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Younger fleet crucial for truck safety says TIC

Truckmakers’ peak body gains more momentum on tackling aged national fleet


The Truck industry Council (TIC) has taken advantage of increased scrutiny of truck safety to renew its call for a younger national fleet.

Long one of the few voices consistently calling for action on the increasing average age of the nation’s trucking fleet, the TIC has backed recent comments from Toll MD Michael Byrne, calling on the federal government to incentivise Australian truck operators to invest in newer, safer and more sustainable vehicles.

The response has been triggered by the truck deaths spike in NSW last year of 86 per cent, with road fatalities rising from 29 to 54 last year.

Phil Taylor, TIC president chief operating officer of Isuzu Trucks in Australia, expressed his dismay at the results and called for the government to prioritise in the 2018/19 federal Budget the modernisation of Australia’s truck fleet.

“Increasing the take-up rate of today’s more advanced trucks means everyone benefits from our roads being populated with safer fleets,” Taylor says.

“Having been around trucks and the Australian road transport industry since the late seventies, I can verify that significant improvements have been made in regard to truck and road safety.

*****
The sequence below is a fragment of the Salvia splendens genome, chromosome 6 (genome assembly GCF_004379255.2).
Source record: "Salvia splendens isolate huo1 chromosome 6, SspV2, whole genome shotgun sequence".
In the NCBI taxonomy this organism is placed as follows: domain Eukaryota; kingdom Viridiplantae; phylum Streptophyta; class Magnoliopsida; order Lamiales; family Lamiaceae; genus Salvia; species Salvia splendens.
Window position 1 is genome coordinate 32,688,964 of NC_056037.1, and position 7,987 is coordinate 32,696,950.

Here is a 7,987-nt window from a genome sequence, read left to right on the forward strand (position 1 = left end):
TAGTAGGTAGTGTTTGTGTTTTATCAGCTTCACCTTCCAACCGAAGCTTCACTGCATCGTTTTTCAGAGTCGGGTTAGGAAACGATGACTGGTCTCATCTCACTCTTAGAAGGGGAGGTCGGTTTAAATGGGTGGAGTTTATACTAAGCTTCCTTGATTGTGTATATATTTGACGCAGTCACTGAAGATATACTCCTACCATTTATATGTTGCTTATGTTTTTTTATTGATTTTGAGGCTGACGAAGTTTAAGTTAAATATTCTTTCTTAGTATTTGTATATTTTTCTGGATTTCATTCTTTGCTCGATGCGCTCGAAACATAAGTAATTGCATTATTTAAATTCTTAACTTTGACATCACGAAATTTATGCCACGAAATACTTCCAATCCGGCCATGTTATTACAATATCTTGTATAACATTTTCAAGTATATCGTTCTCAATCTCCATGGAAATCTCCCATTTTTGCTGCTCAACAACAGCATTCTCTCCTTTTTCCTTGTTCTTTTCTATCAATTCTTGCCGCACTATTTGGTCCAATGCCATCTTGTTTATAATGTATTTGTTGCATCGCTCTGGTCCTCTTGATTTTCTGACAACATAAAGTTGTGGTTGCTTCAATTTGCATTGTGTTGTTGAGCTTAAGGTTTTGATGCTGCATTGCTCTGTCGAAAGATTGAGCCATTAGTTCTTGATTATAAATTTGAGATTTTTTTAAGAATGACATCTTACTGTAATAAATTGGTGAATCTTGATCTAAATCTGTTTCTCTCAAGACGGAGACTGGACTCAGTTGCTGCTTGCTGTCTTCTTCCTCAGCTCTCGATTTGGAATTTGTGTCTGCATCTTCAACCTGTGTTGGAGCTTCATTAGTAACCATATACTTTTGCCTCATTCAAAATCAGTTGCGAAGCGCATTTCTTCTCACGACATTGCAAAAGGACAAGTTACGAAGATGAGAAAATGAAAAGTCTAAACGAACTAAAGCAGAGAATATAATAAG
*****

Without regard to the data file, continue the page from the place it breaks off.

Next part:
“We must push towards zero deaths on our roads, truck related or otherwise, and as an industry collective, we must believe we can achieve that.”

In 2017, the average age of the Australian truck fleet was 14.9 years, and with the national freight task continually expanding, this figure is set to rise.

The TIC has long called on government for genuine support in helping operators upgrade their fleets to a more robust safety standard.

It notes 42 per cent of the nation’s truck fleet was manufactured before 2003 meaning that these trucks are missing many of the safety technologies that come as standard on a truck sold in 2017.

“The choice is not whether Australia uses trucks – they’re essential to our standard of living – the choice is whether we have the most modern fleets possible,” Taylor says.

“Australia can have safer trucks on the road, or we can continue with an older fleet.

“TIC believes the implementation of an incentivised system, which rewards safe and modern fleets, is the most proactive and cost-effective mechanism for lowering Australia’s road toll

“We must act now. This is about creating a safe, productive and robust road transport industry, but most importantly, it’s about ensuring that no more Australian families are torn apart by largely preventable road crashes and fatalities.”


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